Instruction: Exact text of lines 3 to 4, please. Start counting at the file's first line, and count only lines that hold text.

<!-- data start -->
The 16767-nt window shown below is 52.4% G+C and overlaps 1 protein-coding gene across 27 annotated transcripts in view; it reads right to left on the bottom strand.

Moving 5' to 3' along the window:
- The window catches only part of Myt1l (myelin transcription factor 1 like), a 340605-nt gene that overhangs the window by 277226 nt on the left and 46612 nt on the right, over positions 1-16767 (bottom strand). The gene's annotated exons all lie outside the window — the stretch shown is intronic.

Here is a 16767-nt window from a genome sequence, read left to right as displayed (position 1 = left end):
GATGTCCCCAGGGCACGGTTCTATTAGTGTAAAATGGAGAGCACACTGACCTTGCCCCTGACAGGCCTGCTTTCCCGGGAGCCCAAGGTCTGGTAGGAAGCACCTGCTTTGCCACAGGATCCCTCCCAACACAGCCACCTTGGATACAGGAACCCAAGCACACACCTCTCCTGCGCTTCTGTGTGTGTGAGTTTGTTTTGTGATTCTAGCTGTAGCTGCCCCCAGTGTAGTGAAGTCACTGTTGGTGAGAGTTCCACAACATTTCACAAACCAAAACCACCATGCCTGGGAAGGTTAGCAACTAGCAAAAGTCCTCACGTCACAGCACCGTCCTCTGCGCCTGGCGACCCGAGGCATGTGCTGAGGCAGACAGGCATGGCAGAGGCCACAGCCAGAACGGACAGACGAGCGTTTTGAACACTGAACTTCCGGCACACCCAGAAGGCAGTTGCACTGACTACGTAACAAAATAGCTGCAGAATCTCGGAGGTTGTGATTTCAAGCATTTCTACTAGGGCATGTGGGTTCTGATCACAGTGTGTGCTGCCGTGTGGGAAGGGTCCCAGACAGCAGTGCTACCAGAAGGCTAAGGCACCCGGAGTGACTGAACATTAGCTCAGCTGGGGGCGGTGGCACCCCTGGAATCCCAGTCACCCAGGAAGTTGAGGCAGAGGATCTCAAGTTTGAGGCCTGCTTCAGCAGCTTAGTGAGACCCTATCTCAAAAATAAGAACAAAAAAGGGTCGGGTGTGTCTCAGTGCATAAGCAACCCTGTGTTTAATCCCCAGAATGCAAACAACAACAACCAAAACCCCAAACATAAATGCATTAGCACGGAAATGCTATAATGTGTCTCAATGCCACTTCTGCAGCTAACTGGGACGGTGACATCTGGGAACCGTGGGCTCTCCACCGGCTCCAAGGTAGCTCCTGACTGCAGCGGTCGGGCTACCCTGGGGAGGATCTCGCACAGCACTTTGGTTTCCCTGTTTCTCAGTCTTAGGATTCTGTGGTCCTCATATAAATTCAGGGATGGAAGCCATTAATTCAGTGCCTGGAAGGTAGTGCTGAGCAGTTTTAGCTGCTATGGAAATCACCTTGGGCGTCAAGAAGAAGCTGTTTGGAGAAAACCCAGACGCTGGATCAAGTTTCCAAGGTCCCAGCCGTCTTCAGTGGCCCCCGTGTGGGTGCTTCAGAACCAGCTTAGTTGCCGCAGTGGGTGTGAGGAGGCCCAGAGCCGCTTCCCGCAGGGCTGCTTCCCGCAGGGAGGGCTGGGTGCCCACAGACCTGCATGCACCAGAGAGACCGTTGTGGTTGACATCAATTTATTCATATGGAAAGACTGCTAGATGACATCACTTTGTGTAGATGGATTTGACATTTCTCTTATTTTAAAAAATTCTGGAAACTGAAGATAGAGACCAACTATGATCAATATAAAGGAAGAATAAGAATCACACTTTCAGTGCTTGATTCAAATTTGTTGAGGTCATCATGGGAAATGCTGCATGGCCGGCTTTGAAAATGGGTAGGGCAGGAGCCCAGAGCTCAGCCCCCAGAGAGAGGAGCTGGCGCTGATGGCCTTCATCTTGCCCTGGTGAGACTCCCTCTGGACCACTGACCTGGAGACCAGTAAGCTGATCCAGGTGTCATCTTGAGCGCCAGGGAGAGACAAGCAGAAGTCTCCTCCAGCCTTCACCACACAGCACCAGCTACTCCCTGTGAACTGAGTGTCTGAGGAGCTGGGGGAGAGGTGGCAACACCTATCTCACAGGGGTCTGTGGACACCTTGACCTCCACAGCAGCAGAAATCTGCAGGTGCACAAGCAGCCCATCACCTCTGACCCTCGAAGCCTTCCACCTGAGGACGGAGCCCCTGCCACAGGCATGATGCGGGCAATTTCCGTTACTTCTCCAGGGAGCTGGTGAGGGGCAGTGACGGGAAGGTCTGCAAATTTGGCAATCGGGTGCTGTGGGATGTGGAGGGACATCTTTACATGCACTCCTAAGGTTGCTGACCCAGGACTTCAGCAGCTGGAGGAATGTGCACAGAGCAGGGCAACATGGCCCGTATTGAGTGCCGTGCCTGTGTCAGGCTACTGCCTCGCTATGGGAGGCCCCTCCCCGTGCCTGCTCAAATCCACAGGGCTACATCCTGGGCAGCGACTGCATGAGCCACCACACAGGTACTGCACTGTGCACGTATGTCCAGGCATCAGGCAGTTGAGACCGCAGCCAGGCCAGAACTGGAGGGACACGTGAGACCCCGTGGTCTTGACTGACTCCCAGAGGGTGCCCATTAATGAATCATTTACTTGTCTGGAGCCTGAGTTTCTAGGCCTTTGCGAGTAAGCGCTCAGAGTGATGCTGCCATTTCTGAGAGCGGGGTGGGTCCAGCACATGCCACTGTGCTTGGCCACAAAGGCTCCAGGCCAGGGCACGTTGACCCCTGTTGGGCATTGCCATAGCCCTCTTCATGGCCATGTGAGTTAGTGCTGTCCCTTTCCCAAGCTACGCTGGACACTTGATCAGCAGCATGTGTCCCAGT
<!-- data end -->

- The window catches only part of Myt1l (myelin transcription factor 1 like), a 340605-nt gene that overhangs the window by 277226 nt on the left and 46612 nt on the right, over positions 1-16767 (bottom strand). The gene's annotated exons all lie outside the window — the stretch shown is intronic.

Here is a 16767-nt window from a genome sequence, read left to right as displayed (position 1 = left end):